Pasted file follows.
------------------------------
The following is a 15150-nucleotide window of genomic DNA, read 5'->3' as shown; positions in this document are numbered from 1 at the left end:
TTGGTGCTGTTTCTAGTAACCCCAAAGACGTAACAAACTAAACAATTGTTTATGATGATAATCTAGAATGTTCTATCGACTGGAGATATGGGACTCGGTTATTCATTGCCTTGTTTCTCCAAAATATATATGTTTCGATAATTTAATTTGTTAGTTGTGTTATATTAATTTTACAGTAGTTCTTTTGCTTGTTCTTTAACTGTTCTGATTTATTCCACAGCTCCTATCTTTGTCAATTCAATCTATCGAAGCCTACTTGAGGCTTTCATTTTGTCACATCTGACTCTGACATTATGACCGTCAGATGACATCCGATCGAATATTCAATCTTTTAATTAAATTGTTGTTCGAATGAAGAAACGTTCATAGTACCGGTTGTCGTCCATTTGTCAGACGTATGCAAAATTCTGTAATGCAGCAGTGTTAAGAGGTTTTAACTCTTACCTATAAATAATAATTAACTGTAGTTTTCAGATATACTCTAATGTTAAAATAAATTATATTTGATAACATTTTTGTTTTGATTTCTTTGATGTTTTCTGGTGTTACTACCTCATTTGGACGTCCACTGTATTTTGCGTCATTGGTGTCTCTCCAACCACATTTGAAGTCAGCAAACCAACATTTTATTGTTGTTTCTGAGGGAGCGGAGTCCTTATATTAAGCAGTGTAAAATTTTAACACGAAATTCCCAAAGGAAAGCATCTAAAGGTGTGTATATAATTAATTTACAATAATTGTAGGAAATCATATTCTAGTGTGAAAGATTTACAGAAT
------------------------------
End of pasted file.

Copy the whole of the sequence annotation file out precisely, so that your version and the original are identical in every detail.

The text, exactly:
The following is a 15150-nucleotide window of genomic DNA, read 5'->3' as shown; positions in this document are numbered from 1 at the left end:
TTGGTGCTGTTTCTAGTAACCCCAAAGACGTAACAAACTAAACAATTGTTTATGATGATAATCTAGAATGTTCTATCGACTGGAGATATGGGACTCGGTTATTCATTGCCTTGTTTCTCCAAAATATATATGTTTCGATAATTTAATTTGTTAGTTGTGTTATATTAATTTTACAGTAGTTCTTTTGCTTGTTCTTTAACTGTTCTGATTTATTCCACAGCTCCTATCTTTGTCAATTCAATCTATCGAAGCCTACTTGAGGCTTTCATTTTGTCACATCTGACTCTGACATTATGACCGTCAGATGACATCCGATCGAATATTCAATCTTTTAATTAAATTGTTGTTCGAATGAAGAAACGTTCATAGTACCGGTTGTCGTCCATTTGTCAGACGTATGCAAAATTCTGTAATGCAGCAGTGTTAAGAGGTTTTAACTCTTACCTATAAATAATAATTAACTGTAGTTTTCAGATATACTCTAATGTTAAAATAAATTATATTTGATAACATTTTTGTTTTGATTTCTTTGATGTTTTCTGGTGTTACTACCTCATTTGGACGTCCACTGTATTTTGCGTCATTGGTGTCTCTCCAACCACATTTGAAGTCAGCAAACCAACATTTTATTGTTGTTTCTGAGGGAGCGGAGTCCTTATATTAAGCAGTGTAAAATTTTAACACGAAATTCCCAAAGGAAAGCATCTAAAGGTGTGTATATAATTAATTTACAATAATTGTAGGAAATCATATTCTAGTGTGAAAGATTTACAGAAT